Review of Myst
By John Dick
Great luck of mine to review a virtual world. I like an assignment that
lets me have fun. I have not played computer games since the 1992 edition
of minesweeper on my 4mb workhorse.
I found a video and music store with some cd-rom games. The store had 30
feet of cds, but it was not organized. The boxes were moved around and
picked through. I looked for almost half an hour. Some of the cds were
inexpensive (around $10). A number of these had a number of different
games or perhaps just the first level of a much larger game. The rest
seemed VERY EXPENSIVE. But they also offered a chance to get a game that
I might actually enjoy playing on my newer, faster, better pc.
I looked for a time before two early teens told me where they get cd
games. They told me which store to shop and how to get there, promising
that I would find 3 big rows of games. 10 minutes later I was in
There really are 3 big rows with cds on both sides. The cd boxes are
easy to see. The graphics are very detailed. I thought it would be easy
to buy. I wanted Quake. I happened to read in PC magazine the game Quake
would deliver the latest and greatest in graphics. I learned that Quake
would be coming soon, but not now. After looking for a total now of 45
minutes at covers for Hexen and Doom II and Gravediggers, I felt like I
just couldn't commando all those bugs.
I finally decided to buy Myst. The packaging worked well with me. I was
tired of seeing all of the dark colors and evil characters, so the blue
package, and the big gold star in the corner saying it won 12 awards and
sold more than any other cd reassured me. It was very expensive at
By the cash register I found a package offering both Myst and another cd
with an interactive murder mystery using video streams. This combination
cost the same as Myst alone, so the store got my money.
Feel of the Game
When I opened the box, the contents spilled into my lap. Windows 3.1
Trouble Shooting Guide was the first thing I saw.
The game does not have directions for play. All I could find to do was
plug in the cd and see what happened. Once all the software was loaded
up, I double-clicked the new icon, expecting a self-explanatory game.
Thats not exactly what I got. When the game opened and I turned my
character around to look at my new world I could clearly see that I was
on a dock by the water, with buildings near me, grassy hills and trees in
the distance. I found that I could easily move along concrete pathways,
walk into the buildings, pick up some objects, and turn on or off
various switches along the paths. However, I had no idea what I was
supposed to do.
After a time of pleasant wandering around, I could tell that I was
surrounded by clues about what I needed to do. Then I wandered into the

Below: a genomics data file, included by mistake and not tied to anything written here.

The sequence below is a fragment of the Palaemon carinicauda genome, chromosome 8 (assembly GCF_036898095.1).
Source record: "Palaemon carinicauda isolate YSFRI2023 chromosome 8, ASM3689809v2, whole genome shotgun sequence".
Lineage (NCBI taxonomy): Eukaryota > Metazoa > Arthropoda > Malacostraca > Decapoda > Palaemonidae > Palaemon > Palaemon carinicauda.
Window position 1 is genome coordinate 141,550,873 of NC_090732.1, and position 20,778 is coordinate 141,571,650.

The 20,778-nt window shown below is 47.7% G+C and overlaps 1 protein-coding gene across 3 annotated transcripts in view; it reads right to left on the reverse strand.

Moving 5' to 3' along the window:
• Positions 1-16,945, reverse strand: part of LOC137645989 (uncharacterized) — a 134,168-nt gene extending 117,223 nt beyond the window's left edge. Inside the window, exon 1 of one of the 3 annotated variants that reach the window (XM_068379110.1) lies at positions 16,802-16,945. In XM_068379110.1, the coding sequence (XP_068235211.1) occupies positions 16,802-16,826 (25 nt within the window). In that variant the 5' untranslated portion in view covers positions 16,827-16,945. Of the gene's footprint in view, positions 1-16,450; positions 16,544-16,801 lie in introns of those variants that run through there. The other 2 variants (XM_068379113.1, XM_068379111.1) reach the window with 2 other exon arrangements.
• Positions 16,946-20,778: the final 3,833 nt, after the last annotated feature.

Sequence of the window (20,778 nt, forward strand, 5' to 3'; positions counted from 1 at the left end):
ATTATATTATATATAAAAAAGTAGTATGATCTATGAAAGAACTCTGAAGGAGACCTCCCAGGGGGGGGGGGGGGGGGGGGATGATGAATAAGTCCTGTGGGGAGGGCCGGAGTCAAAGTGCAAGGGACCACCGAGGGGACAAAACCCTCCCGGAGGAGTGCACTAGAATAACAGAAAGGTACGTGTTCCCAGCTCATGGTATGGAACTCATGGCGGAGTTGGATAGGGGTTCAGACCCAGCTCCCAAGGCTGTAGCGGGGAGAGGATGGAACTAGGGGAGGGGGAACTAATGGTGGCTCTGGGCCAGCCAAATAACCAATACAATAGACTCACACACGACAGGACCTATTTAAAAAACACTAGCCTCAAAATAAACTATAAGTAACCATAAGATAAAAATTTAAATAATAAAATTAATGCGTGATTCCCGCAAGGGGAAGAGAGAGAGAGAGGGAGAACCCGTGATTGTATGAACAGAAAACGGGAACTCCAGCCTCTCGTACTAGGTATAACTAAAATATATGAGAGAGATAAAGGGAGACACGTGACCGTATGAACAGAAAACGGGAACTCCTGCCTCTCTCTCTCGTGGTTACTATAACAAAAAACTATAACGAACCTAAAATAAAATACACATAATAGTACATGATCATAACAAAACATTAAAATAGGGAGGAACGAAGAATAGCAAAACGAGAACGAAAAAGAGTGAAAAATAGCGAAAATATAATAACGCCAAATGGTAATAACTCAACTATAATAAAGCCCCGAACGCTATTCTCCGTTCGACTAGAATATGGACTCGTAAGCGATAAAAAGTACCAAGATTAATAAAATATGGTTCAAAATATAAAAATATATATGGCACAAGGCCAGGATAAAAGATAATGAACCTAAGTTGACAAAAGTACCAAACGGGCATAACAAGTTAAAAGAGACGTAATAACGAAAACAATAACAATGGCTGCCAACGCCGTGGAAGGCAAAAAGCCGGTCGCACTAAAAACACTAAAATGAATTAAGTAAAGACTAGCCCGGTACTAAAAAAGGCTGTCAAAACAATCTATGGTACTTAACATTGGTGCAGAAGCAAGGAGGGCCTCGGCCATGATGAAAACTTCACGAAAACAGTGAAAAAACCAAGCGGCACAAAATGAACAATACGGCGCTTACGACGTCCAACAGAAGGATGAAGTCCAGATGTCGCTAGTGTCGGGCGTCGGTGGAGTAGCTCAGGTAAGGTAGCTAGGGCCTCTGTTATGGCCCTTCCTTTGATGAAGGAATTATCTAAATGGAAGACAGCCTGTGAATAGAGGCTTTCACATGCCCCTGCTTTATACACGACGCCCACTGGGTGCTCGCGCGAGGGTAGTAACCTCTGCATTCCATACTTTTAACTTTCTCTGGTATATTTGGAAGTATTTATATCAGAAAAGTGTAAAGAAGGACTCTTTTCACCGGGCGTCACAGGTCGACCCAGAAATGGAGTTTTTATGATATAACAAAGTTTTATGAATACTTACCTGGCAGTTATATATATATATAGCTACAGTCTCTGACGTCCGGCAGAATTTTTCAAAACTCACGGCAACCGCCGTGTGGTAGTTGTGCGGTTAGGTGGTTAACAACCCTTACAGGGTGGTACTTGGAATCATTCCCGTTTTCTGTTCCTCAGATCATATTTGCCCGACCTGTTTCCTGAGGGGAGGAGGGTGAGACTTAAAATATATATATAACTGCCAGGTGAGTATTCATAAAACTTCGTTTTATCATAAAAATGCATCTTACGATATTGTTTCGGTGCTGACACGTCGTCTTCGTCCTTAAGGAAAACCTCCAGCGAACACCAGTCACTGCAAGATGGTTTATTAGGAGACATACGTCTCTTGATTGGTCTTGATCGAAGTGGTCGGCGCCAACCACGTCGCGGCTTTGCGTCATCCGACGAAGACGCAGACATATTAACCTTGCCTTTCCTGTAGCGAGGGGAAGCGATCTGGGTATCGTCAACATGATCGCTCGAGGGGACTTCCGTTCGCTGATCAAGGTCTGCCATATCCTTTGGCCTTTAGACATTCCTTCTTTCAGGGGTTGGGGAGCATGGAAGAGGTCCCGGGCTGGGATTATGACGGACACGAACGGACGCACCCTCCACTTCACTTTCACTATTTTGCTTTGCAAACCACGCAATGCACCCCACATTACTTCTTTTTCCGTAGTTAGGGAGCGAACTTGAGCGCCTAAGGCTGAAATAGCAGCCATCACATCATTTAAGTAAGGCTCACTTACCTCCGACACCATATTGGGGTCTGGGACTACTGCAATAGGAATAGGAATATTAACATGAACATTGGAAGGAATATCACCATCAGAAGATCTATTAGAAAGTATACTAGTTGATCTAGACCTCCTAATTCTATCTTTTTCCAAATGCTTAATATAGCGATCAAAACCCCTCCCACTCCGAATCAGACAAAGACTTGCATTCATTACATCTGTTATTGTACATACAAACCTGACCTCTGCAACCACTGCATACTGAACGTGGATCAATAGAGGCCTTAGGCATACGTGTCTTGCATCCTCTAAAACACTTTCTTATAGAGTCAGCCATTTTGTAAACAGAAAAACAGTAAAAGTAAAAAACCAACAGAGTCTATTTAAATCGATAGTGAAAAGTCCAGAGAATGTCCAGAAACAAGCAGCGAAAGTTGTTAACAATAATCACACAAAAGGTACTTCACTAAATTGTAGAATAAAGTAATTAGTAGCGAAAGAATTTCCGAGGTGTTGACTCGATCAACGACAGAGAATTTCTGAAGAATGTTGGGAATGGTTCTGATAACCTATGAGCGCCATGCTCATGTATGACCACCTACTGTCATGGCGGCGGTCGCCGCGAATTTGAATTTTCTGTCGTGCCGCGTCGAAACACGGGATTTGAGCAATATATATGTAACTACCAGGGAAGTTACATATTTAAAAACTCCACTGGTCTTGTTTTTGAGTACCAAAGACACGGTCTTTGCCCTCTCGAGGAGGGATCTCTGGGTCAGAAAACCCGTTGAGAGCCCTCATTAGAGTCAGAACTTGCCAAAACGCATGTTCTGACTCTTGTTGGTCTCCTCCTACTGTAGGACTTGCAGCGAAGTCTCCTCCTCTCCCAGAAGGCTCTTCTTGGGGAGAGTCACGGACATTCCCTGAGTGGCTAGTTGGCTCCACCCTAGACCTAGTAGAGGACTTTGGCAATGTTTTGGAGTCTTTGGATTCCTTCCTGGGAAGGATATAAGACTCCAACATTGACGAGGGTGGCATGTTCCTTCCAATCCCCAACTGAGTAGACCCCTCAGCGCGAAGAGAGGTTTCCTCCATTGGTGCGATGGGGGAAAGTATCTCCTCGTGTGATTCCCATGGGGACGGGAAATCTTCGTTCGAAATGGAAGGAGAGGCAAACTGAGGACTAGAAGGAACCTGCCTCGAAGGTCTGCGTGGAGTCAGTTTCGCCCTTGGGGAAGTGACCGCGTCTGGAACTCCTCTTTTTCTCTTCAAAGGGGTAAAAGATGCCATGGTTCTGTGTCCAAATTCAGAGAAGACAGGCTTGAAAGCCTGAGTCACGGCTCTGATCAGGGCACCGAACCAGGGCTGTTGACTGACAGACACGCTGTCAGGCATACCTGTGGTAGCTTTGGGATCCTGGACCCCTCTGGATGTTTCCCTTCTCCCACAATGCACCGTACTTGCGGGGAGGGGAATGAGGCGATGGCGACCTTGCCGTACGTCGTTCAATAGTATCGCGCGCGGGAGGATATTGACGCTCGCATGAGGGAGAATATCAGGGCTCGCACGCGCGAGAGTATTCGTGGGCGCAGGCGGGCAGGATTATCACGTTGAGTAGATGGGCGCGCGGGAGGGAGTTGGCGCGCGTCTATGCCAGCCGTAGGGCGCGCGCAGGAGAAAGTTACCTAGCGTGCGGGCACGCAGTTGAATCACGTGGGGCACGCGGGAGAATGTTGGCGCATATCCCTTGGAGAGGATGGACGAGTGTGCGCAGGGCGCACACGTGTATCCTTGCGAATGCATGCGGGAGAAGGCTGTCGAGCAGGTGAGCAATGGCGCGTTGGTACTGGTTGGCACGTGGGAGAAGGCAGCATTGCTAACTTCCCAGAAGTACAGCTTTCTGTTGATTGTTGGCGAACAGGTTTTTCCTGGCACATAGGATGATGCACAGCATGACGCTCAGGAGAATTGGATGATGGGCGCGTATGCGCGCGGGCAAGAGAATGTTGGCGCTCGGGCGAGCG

library. Naturally, I found helpful books on the shelves.
Unfortunately, four of the books are quite long and not at all easy to
read, because the text is confined to the shape and area of a small
book. The clues were not immediately helpful, though.
After a number of hours of play, I found the game to be very similar to
a mystery. The game places you on an island that was home to a
family who could travel to different places and times. The family fought
and is some sort of trouble. You need to find the ways to these other
worlds, so you can find the answers to this riddle!
I stopped playing over time because I tired calmly exploring for long
periods of time while I actually had little available time for leisure.
Perhaps a shoot-em-up where I could play for 10 minutes at a time would
have been better for my current moods.
I do, however, have a friend who has come over and played the game for
hours at a time while I work. She is lost in fun. I have been able to
watch and help when she gets to new areas and when we have to really
figure out what needs to be done. We have found four new and very
interesting worlds. None has any people yet and we have not yet
discovered how to get from any of those worlds back to the main island.
We will eventually, though.
I have come to 2 conclusions about my experiences to date with Myst. One
is that the packaging scheme and positioning of the game affected my
Many games featured action themes, so after looking over many, my desire
for an action game diminished. The packaging of the Myst game, by
displaying the awards and sales levels, showed that I should have a
reasonable chance of being impressed. The Myst two for one package was
very effective. The second game features video streamers, so I can see
that as well.
The quality of the pictures, the realism of the movements, and the speed
of the system exceeded my expectations. I also have had fun playing the
game and watching my friend play. As a first-time purchaser of a cd rom
I am happy, but I will not buy another expensive game for some time. I
just do not like playing enough to pay. Perhaps I will try for some free
games on the Internet.